A couple of missionary friends in the States decided to send in a good amount of money towards my research travels. But as I looked at the amount, I realized that it was only half the amount I would need to go to Islampuri, let alone Maharaja. Just when I was wondering how I could make both ends meet for the upcoming Islampuri research, I got word from AIIAS’ Big 4 Program Director. He asked me to help their Islamic students’ M.A. project in Islampur. There was mention of any remuneration but I get to fly round trip to Islampur for free! Another thing that I did not realize was I was going to need an official invitation to get a visa to visit Islampur. AIIAS worked that one out for me as well. So I just know that the Lord wanted me to come to Islampur.
That is it so difficult to get to the truth when asking people about their work. Not only was there such a big problem trying to overcome the language barrier, there seemed to be an element of misinformation that I was getting from a few of the ones answering my questionnaire. When I told my mentor in AIIAS that there seemed to be a tendency to bloat the number of Muslim members, he said: “Well, in a poor country, there is only one rule: ‘Get the money!’ I’m sorry to say that.” So, I had to change tactics. I decided to do interviews together with the questionnaire to ensure that I was getting as near to the truth as I possibly can. Some of them just wanted to meet me at the Union office – but I have to pay for their round trip fare and food. I thought, I might as well go and see them.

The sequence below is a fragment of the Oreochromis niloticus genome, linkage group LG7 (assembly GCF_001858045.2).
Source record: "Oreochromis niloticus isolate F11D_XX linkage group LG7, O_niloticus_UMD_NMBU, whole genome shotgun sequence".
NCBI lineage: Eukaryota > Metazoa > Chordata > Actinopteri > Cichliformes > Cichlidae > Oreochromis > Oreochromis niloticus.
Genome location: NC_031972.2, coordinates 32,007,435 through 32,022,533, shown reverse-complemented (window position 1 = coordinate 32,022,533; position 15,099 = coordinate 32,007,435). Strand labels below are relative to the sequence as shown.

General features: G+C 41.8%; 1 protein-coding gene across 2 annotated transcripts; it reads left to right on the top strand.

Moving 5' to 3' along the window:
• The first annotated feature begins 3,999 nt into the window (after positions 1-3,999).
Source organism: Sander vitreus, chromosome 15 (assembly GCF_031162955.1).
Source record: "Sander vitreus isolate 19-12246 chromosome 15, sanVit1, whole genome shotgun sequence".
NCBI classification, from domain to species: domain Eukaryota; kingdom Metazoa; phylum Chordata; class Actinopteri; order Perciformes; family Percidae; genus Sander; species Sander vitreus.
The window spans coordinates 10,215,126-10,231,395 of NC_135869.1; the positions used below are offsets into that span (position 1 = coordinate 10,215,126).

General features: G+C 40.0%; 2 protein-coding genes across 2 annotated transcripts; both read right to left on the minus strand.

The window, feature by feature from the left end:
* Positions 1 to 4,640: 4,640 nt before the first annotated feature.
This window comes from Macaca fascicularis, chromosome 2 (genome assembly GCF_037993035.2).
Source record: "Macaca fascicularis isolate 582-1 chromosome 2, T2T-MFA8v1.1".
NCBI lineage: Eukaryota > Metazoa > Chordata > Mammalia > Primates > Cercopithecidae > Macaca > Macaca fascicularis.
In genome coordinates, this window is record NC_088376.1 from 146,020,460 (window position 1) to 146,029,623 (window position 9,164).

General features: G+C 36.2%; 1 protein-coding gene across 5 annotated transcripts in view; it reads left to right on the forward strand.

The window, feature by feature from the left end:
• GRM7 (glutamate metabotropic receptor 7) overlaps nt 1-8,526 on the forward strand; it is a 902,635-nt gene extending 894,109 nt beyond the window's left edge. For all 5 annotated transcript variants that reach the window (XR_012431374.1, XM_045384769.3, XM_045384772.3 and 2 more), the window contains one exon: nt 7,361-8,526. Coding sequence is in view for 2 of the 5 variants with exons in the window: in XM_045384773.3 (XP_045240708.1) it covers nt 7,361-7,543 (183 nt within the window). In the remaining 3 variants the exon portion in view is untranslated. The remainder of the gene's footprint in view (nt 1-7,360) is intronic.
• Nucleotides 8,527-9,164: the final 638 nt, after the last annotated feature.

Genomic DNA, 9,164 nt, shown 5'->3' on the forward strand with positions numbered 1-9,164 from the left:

Then came another hurdle. Islampur is going through turbulent times over some war-crime tribunal. Several political parties were fighting each other on the streets. Several times each week, transport strikes were called by both parties, one after the other. I was stranded for two weeks in the capital city. When the strikes were lifted, I went right away to a city some 8 hours away from the capital city. From there, I met my first authentic SDA Muslim ministry practitioner. When I say authentic, I mean, he was practicing the approach that my Islampuri brothers at the Big 4 Program was telling me about. Ahmad* was 100% SDA in his theology – even his assessment of the Qur’an was traditional SDA thinking. (He uses the Qur’an not because he believed in its inspiration but as a communication tool).
The following morning, my guide and I went to Raca*. Even though there were only 60 persons in our vesper worship, and 30 the following Sabbath morning, I was convinced they have what missiologists call a church planting movement. Without receiving any stipend whatsoever, Hijra* the leader has been teaching and training disciples to teach others and organize small groups. They even began to reach out to Hindus! (They have one Hindu-background believers’ small group).